I shed a tear for the Windasses this week. Friday, Eddie unveiled the cake he’d baked for Gary’s going away party at the Rovers, the cake Gary said he hadn’t wanted because “men don’t eat cake.” In honour of his joining the Army, it was shaped like a hand grenade. Anna, despite her horror at the macabre design her husband had chosen as a send-off for their son, was touched and wanted Eddie and Gary to express their feelings for each other.
A bit of foot-shuffling by Eddie and Gary, looks of horror toward Anna for wanting them to get “touchy-feeling”, then some “yeah, well, that’s what I think of you too” stuff between them. Then a lovely moment when Gary looks at his dad with real love in his eyes and a kind of “gotcha” grin. Then each spits in his hand and clasps the other’s in a long handshake cum embrace.
Everyone partook of the cake and pronounced it light and delicious, one of Eddie’s best. Eddie is sufficiently moved by emotion toward his son, the strong turnout by street residents for their party and by the expressions of goodwill toward Gary that he actually buys a round for everyone. But one still wonders whose wallet he lifted in order to get the money!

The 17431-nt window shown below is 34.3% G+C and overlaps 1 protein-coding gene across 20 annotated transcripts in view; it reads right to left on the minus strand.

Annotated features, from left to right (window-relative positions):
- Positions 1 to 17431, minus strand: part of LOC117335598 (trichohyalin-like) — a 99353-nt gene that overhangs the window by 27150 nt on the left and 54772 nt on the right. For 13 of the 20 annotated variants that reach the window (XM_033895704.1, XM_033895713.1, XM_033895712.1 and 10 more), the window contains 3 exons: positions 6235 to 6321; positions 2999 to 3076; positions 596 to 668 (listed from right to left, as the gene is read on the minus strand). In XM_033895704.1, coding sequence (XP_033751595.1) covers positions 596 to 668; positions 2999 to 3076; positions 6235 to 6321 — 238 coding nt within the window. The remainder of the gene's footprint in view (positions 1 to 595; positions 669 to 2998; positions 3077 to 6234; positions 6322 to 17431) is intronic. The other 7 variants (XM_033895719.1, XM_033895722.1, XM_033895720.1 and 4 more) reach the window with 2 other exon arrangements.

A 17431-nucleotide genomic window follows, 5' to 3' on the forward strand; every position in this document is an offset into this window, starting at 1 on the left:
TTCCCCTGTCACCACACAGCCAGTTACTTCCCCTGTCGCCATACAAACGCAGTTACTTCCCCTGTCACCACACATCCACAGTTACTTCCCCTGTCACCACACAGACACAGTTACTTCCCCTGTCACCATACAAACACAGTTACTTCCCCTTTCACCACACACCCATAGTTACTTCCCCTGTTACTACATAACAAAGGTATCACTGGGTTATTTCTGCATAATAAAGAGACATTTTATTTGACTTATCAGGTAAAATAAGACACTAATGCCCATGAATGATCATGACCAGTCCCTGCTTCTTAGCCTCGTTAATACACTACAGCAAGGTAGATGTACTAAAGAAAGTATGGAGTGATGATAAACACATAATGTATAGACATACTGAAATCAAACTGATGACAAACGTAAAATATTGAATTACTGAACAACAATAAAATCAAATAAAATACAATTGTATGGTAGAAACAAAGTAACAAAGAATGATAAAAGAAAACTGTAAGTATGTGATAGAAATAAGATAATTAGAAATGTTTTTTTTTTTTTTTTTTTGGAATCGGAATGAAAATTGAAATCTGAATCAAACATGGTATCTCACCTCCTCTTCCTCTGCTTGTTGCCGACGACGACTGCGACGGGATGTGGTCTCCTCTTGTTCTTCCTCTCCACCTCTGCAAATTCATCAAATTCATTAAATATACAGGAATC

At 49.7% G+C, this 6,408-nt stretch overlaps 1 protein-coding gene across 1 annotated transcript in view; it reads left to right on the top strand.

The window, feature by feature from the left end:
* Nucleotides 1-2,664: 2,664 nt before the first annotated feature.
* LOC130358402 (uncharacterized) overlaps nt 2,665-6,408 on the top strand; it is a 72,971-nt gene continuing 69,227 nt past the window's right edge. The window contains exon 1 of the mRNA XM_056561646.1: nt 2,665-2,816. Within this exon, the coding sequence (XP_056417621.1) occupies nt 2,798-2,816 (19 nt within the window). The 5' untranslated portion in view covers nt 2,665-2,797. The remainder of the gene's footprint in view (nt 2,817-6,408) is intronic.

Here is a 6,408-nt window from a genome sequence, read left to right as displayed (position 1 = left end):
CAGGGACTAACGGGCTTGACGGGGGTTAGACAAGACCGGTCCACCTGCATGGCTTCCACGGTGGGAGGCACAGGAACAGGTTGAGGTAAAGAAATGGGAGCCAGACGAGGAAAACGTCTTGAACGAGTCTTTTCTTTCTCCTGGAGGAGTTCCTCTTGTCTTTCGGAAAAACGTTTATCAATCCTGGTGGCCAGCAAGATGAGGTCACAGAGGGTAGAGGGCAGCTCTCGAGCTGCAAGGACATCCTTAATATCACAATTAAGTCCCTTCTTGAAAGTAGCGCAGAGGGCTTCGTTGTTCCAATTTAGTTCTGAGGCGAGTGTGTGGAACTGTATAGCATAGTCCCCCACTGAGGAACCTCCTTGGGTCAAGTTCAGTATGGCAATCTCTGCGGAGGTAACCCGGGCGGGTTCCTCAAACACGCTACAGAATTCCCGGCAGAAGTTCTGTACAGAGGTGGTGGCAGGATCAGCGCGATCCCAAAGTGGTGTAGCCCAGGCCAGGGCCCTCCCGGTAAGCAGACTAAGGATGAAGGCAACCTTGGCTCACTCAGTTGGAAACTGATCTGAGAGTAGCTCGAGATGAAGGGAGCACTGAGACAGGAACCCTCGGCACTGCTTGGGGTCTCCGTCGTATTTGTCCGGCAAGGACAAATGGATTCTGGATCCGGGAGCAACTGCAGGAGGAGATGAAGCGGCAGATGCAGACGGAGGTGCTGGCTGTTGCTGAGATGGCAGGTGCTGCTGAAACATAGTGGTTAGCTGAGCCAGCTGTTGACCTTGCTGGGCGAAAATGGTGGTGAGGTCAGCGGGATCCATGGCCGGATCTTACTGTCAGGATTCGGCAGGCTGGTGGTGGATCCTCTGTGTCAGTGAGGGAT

This party, with almost everyone on the street there, might be the turning point for the Windasses in terms of community acceptance. David pulls a prank on Gary – sticks a paper bulls-eye on his back. When it’s discovered, everyone calls David on it and speaks in Gary’s defence. Even Roy. And Chesney tells David that Gary is “worth a thousand of you.” Janice agrees with him. In David’s defence, he has good reason to dislike and distrust Gary. And, by Gary’s leaving for the Army, the street residents are getting rid of a felon who has demonstrated that he’s willing to steal from anyone, even his neighbours. Still, it’s nice that it is Gary who pretty much says that himself. In talking with Chesney about why he’s joined up, he points out that he doesn’t have many options and, if he hadn’t done this, he’d likely just end up in jail again.
In a follow-up scene, the taxi waits for Gary and everyone is outside the pub to see him off. Gary hugs his mom, then turns to his dad. Eddie hands him an envelope, says “don’t laugh”. It’s what he wrote to Gary telling him how he feels about him. Gary does a little awkward “man” shuffle then throws his arms around his dad in a big hug. I felt affection for a person who usually is truly “a little toe-rag”.